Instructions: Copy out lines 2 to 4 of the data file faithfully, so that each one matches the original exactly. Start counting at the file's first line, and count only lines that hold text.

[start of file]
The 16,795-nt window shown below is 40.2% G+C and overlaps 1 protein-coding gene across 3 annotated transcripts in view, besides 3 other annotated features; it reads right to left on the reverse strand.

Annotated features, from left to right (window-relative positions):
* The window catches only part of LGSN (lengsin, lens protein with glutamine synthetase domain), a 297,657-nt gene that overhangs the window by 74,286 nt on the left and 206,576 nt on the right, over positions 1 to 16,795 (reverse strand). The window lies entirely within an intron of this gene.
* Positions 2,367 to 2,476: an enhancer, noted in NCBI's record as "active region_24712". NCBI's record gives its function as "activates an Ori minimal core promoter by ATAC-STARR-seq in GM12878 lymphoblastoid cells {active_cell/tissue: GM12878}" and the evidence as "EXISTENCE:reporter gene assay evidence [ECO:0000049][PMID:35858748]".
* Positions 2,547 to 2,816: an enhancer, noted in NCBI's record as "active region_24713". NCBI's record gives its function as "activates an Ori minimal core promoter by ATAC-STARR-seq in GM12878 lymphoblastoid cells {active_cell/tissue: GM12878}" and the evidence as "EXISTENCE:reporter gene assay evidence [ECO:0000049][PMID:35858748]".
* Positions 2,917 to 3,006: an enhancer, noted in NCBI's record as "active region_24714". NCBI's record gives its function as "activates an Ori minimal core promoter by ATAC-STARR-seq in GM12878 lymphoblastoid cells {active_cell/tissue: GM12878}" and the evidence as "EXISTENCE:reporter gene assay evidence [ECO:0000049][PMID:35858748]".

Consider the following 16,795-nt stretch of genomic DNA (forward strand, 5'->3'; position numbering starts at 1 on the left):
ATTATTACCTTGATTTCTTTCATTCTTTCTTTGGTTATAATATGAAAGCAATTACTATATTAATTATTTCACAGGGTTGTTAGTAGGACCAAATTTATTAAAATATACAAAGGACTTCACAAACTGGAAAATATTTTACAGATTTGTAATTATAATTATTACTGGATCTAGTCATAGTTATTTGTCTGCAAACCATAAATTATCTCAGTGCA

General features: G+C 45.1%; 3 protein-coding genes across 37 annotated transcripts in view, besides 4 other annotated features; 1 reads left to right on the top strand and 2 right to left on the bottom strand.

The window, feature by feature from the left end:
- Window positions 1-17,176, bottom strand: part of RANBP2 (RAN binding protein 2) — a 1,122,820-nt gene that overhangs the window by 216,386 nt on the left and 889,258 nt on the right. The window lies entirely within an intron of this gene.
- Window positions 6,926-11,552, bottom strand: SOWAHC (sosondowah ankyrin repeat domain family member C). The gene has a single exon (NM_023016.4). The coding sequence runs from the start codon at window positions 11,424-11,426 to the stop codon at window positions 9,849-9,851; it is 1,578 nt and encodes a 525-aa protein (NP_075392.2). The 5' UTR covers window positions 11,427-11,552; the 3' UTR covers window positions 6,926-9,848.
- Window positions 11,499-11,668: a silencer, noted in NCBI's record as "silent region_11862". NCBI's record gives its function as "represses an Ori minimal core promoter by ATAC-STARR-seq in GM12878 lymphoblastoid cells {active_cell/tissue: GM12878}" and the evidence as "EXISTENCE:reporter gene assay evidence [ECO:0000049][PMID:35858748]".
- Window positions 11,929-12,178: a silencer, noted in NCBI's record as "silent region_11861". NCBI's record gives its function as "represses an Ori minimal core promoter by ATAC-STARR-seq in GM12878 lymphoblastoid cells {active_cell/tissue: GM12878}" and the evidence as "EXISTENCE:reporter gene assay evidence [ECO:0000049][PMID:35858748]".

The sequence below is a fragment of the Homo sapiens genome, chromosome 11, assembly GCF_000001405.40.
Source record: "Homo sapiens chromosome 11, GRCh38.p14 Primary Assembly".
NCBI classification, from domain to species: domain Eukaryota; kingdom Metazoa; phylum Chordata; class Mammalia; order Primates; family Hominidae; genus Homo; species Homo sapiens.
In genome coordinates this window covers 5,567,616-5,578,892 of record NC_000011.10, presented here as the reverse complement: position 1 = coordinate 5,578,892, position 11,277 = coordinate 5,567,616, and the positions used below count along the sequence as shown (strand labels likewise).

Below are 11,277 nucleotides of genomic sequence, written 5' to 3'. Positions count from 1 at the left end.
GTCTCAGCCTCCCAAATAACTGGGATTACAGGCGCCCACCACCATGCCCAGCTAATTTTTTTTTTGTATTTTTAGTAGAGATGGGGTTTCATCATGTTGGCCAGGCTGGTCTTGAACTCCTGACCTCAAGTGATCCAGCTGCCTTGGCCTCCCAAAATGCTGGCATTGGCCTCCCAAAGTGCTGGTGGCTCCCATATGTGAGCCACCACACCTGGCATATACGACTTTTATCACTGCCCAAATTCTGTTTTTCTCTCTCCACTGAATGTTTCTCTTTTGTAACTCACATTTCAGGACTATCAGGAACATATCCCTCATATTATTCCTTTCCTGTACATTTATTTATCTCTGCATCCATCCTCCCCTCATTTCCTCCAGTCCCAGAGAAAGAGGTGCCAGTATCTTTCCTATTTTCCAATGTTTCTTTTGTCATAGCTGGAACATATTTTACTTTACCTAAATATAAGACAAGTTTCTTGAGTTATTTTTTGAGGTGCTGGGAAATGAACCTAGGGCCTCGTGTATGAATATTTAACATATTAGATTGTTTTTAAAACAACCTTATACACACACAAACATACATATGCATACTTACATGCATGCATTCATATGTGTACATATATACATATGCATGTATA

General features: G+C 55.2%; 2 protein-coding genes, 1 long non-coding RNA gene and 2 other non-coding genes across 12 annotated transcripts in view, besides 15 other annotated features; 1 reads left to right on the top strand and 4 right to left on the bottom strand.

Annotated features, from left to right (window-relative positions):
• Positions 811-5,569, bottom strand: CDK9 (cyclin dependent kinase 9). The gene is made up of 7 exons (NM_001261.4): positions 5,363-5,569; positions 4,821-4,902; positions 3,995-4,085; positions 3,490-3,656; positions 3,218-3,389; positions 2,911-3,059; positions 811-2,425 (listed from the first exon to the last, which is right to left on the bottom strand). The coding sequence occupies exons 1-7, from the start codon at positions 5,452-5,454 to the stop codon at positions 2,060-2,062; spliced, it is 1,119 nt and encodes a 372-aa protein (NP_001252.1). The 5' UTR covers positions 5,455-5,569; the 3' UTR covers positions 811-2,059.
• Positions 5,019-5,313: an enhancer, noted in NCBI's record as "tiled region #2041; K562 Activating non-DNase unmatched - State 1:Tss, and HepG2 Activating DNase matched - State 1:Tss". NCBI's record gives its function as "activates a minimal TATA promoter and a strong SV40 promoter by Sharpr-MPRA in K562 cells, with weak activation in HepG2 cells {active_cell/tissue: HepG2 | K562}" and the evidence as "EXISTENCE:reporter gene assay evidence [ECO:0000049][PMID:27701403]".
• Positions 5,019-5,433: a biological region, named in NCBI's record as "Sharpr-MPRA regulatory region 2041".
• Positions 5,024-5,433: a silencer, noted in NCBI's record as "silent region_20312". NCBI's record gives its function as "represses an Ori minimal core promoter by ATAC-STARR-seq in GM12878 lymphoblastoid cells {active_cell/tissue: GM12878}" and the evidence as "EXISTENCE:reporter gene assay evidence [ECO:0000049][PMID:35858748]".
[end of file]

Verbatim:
Annotated features, from left to right (window-relative positions):
* The window catches only part of LGSN (lengsin, lens protein with glutamine synthetase domain), a 297,657-nt gene that overhangs the window by 74,286 nt on the left and 206,576 nt on the right, over positions 1 to 16,795 (reverse strand). The window lies entirely within an intron of this gene.
* Positions 2,367 to 2,476: an enhancer, noted in NCBI's record as "active region_24712". NCBI's record gives its function as "activates an Ori minimal core promoter by ATAC-STARR-seq in GM12878 lymphoblastoid cells {active_cell/tissue: GM12878}" and the evidence as "EXISTENCE:reporter gene assay evidence [ECO:0000049][PMID:35858748]".